Since its debut in 2015, the BMW M2 has become the high-performance sports car for driving enthusiasts. Many, including yours truly, loved every version of the first-generation M2. It had the right balance of driving engagement and comfort, and kept its size and weight in check. So, when we heard the all-new, second-gen 2023 BMW M2 is longer, wider, and heavier, we had doubts about it delivering the same kind of excitement.
Compared to the outgoing model, the new M2 swelled up significantly — it’s four inches longer, 1.3 inches wider, and weighs over 3,800 pounds, which is firmly inside BMW M4 territory. Fortunately, by retaining the classic long hood and stubby tail proportions, at least the M2 still looks like a pocket rocket rather than a bigger luxury tourer.
The new M2 carries a presence we did not feel in the previous generation. Yes, the front end is a lot to digest with all the squarish design elements and the taillights look a size too small, but the rest of its exterior design is quite aggressive and eye-catching. The massively flared-out fenders let onlookers know this is not an ordinary 2 Series, and perfectly complement its athletic stance. If attention is what you are after, the M2 will definitely get you that and then some.
Behind the controversial front fascia lies a 3.0-litre turbocharged six-cylinder engine derived from its M3 and M4 siblings. While output is slightly down from its bigger siblings, it still generates 453 horsepower and 406 pound-feet of torque, which is plentiful for the smallest BMW M car. It can reach 100 km/h from rest in as little as 4.1 seconds, and does it with such ferocity that it makes you feel like you had reached that speed at least half a second sooner.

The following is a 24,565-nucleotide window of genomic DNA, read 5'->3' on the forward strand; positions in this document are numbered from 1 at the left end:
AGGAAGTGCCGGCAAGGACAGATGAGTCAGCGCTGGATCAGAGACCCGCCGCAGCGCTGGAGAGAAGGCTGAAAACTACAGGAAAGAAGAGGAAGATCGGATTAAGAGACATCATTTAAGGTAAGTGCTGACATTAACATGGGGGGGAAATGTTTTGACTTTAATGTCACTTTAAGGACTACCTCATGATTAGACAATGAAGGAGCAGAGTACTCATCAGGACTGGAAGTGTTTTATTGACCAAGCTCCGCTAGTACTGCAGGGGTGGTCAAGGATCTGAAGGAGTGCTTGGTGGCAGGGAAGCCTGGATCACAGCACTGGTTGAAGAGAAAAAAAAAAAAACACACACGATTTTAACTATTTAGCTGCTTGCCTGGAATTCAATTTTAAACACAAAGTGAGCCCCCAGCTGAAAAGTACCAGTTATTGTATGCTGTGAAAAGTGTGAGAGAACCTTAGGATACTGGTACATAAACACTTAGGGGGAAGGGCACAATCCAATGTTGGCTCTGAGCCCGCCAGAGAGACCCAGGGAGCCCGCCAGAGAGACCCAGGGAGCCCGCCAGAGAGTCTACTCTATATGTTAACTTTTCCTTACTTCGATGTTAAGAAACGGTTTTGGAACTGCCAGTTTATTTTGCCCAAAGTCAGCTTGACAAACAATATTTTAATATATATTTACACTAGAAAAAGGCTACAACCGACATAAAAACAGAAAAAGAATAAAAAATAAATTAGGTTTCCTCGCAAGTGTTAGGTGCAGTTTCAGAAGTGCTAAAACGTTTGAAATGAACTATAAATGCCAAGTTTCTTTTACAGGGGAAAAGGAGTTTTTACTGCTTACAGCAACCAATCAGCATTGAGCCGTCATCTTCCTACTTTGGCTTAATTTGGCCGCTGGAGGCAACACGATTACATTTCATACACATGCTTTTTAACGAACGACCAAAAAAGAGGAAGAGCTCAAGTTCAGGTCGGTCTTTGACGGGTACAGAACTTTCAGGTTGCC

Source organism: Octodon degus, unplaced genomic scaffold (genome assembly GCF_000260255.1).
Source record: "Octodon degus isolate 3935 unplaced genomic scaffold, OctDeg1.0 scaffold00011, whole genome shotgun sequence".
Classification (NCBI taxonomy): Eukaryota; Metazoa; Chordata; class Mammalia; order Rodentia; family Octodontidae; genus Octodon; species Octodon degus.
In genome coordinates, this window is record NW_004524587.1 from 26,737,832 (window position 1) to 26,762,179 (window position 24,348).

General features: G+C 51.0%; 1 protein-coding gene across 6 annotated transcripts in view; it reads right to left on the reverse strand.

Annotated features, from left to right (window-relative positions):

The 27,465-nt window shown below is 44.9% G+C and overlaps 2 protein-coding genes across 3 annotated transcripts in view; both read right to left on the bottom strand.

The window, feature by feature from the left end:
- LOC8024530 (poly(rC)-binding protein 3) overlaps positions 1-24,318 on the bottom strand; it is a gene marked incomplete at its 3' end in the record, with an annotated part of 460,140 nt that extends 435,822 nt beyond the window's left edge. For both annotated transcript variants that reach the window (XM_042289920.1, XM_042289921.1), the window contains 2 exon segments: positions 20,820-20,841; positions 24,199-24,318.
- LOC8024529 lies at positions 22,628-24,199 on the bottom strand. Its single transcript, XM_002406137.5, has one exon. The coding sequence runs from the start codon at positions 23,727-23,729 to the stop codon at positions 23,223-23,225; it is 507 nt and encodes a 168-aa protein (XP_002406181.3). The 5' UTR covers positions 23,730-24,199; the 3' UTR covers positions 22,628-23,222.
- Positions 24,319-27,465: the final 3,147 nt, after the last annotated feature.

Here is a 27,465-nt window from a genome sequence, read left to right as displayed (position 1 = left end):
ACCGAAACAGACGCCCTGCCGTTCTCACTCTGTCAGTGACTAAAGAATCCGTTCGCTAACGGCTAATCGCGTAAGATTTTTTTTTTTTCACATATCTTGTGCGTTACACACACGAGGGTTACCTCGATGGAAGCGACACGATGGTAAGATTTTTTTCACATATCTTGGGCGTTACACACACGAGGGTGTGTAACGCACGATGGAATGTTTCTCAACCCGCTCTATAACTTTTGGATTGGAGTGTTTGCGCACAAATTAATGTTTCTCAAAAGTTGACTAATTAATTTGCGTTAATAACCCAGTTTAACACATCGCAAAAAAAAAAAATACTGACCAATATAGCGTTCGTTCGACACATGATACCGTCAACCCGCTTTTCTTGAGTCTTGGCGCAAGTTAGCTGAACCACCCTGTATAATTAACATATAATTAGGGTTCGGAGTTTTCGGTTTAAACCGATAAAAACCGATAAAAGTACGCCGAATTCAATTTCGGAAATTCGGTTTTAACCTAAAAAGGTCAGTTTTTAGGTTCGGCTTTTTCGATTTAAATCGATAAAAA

Enthusiasts around the world talk all about “saving the manuals” — there is even a very popular hashtag for it — but reality is, most buyers on this continent are picking the automatic. Good news here is that the M2’s eight-speed automatic transmission is a good one for spirited driving. Shifts are lightning fast, and rewards you with a satisfying snap when you bang out the gears. This gearbox can feel jerky at lower speeds, but gets better as you drive more aggressively. The exhaust also rewards you with a ferocious bark on both up- and downshifts, and volume is proportionate to how hard you push it.
The M2 feels sharper and more responsive than before. Steering is lightning-quick and superbly accurate, and the chassis feels more rigid to counter everything physics throws at it. There are two main programmable drive modes — M1 and M2, selected via a couple of switches on the steering wheel — that allows drivers to set up their favourite profiles, and you can instantly tell the M2 responds differently between each setting. The six-piston brakes are highly responsive with a solid, confidence-inspiring feel, and can quickly stop the M2 when things do get a bit too fast.